As is the case in the U.S. and Canada, there are places in Latin American cities that are best to avoid. 

Carmela Peters Romero is a Canadian who now lives in Mexico City said that in Mexico City, "there are definitely areas that are notorious for criminal activity. And, just as you would in New York, Philadelphia, or Washington DC, you should be cautious about visiting those areas."

Canadian John Glaab now splits his time between the La Paz area in Baja California, which has a reputation as being very safe; and Michoacan, which has a reputation as a high crime area. Glaab said that perceptions about Mexico being unsafe were unfounded. He said that the media unfairly painted "the whole country of Mexico with a broad brush. Yes, there is a thin line along the U.S. and Mexico border and there are a few hot spots but I would rather spend a night there than in East Los Angeles. Other than those areas, Mexico is safe."

Perception Vs. Reality

Gary Coles, who grew up in low crime Wyoming, said that people have the same concerns, whether they are from the U.S. visiting Latin America or Latin American natives visiting big U.S. cities. "People from the United States or Canada are very concerned or even terrified about safety in Mexico," he said. "Meanwhile, if you talk to someone in Mexico or in any other Latin American country, they will be terrified of going to a big city in the United States."

Coles believes that the reason for both largely inaccurate perceptions is that the news media tends to sensationalize crime. "In the United States and Canada, the news media can't print enough about drugs and drug related crime in Mexico," he said. "At the same time, the media in countries south of the U.S. border will sensationalize school shootings and terrorist attacks in the U.S. cities."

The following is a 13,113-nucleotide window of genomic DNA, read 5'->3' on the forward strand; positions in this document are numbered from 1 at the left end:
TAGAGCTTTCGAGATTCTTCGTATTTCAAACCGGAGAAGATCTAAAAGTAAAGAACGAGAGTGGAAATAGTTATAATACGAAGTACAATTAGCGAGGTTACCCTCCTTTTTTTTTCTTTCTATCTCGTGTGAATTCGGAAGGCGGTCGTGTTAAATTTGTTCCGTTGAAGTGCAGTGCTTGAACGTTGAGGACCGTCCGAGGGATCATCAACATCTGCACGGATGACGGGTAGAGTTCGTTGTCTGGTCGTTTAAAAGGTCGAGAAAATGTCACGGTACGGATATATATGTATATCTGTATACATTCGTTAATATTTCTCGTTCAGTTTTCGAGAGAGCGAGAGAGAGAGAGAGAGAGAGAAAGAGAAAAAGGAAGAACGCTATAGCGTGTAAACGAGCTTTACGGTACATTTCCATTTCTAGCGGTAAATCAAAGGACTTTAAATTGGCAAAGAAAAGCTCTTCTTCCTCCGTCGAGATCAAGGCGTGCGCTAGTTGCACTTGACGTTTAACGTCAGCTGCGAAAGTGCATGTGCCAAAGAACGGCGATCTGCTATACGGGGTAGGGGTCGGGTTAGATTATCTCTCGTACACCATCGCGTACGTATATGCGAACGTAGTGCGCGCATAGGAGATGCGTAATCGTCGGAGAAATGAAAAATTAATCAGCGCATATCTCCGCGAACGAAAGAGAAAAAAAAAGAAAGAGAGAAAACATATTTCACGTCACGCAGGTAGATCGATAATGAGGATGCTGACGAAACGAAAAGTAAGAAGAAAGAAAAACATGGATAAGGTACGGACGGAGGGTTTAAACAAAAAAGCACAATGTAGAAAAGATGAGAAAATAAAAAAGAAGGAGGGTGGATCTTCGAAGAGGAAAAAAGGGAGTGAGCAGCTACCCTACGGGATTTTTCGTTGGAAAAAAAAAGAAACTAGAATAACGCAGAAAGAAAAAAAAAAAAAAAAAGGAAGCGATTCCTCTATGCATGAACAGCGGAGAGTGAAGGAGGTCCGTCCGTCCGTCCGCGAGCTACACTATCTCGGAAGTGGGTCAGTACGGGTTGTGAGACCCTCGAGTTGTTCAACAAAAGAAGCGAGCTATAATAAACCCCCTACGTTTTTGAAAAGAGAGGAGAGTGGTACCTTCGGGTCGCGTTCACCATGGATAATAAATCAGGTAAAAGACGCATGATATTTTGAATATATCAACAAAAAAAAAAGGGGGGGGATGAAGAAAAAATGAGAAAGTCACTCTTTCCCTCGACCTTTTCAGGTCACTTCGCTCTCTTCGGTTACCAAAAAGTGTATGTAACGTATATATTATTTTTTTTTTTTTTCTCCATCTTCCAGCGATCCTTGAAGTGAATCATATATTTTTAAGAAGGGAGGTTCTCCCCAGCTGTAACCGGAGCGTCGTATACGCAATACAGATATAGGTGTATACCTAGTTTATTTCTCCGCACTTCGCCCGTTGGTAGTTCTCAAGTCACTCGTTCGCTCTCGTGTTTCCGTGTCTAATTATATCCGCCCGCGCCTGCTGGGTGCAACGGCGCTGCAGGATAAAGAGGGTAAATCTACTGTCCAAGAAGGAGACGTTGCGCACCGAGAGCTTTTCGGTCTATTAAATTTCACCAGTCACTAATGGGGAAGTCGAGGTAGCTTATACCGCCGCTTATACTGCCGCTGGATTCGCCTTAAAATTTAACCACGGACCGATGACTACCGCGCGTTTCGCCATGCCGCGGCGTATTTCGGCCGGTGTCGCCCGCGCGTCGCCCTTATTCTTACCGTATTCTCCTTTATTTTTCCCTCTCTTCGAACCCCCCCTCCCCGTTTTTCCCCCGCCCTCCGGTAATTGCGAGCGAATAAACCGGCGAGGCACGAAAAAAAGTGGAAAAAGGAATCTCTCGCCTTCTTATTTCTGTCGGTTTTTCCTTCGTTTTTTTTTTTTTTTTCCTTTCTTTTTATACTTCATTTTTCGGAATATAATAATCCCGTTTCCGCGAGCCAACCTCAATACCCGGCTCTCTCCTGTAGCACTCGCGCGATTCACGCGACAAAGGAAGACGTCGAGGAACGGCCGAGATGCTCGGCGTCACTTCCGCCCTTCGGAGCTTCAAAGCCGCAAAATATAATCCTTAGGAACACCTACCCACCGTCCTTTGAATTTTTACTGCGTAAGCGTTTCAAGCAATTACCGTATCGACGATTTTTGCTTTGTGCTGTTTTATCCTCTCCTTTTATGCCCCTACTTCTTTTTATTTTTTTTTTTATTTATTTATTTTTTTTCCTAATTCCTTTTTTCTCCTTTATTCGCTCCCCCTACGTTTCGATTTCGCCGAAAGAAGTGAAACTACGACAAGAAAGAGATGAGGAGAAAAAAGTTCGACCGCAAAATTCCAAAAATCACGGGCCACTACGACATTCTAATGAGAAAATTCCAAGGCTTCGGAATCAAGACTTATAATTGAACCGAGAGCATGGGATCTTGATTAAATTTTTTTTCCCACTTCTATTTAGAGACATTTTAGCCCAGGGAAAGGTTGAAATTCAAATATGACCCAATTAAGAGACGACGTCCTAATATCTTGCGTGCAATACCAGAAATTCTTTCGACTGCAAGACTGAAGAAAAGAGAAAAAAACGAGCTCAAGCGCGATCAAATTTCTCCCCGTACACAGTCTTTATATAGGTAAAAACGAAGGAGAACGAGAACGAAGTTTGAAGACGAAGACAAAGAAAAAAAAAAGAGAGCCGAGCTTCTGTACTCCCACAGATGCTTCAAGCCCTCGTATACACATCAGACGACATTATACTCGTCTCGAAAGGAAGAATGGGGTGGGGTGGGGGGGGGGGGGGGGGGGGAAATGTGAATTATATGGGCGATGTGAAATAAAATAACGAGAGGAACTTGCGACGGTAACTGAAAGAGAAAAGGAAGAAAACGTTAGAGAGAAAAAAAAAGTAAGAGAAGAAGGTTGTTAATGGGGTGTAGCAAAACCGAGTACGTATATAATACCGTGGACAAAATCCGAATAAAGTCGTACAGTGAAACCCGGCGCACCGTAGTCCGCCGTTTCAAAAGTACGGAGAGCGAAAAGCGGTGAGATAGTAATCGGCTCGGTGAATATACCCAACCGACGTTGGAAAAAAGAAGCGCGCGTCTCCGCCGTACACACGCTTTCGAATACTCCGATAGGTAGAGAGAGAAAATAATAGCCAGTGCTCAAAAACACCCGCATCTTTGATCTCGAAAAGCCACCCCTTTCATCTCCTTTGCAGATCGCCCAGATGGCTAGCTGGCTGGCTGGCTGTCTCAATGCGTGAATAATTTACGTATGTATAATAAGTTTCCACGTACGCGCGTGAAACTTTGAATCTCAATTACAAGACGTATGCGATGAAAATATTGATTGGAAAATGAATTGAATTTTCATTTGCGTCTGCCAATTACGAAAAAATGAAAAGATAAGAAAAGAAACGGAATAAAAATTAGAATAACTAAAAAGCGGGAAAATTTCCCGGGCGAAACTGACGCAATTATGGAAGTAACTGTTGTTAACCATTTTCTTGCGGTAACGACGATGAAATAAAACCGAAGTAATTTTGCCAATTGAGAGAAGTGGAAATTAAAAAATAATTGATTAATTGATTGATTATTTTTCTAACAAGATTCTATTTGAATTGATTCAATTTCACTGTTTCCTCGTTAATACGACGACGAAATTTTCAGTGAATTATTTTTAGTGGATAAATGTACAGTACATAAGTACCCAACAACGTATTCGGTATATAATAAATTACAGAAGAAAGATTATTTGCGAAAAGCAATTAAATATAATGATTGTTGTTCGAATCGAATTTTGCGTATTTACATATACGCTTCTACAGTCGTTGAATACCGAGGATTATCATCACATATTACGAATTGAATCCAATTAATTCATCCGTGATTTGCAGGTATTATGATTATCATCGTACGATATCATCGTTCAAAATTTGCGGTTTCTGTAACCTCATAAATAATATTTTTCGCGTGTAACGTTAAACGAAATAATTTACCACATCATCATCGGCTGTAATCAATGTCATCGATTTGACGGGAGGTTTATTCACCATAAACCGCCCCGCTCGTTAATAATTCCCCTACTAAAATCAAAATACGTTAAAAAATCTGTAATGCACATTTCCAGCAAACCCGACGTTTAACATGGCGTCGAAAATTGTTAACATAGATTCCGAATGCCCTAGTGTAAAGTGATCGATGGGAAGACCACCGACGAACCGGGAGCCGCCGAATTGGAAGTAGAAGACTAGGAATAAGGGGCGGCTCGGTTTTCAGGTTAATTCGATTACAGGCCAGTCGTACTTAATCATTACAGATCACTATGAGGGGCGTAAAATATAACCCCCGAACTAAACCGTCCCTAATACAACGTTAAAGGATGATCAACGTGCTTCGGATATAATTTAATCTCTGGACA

David Bayliss said that crime tends to be more publicized in expat communities such as where he lives in Coronado, Panama. "If someone's house gets robbed here, everybody knows about it because the expats communicate so well with each other," he said. "In Dallas, where I'm from, if my neighbor a few blocks over had his garage burglarized and they took his lawnmower, chances are I wouldn't hear about it."

Perhaps the ultimate measure of safety is the level of protectiveness parents have over their child. In this regard, expats said that the environment in their communities was safe for children. "When my children were teenagers I would give them 200 pesos (about U.S. $12) and a cellphone and they'd go to the market and walk on the malecon (walkway along the water) alone, and I didn't worry," said Spencer McMullen, who has lived in the well-known expat area of Lake Chapala / Ajijic in Mexico for 11 years.

Brit Kate Corrigan said much the same about Belize. "Yes, Ambergris Caye is safe. I am a single parent of a 13-year-old daughter," Corrigan said. "I have lived here for four-and-a-half years, and the only rule I have for my daughter is that she call me half-an-hour before dark, so that I can make arrangements to come pick here up."

John-Marc Gallagher summarized the issue of crime in Latin America when he said: "The best measure of safety would be how we here in Granada (Nicaragua) FEEL. We feel safe, we feel free to walk around and enjoy the outdoor bars and restaurants and we feel safe in our homes and businesses. Granada is home to so many single, middle-aged women I have lost count. Older, single women would not be retiring here, building homes, starting businesses and hanging out at the outdoor establishments if they didn't feel safe."

 

This article is commentary by an independent contributor. At the time of publication, the author held no positions in the stocks mentioned.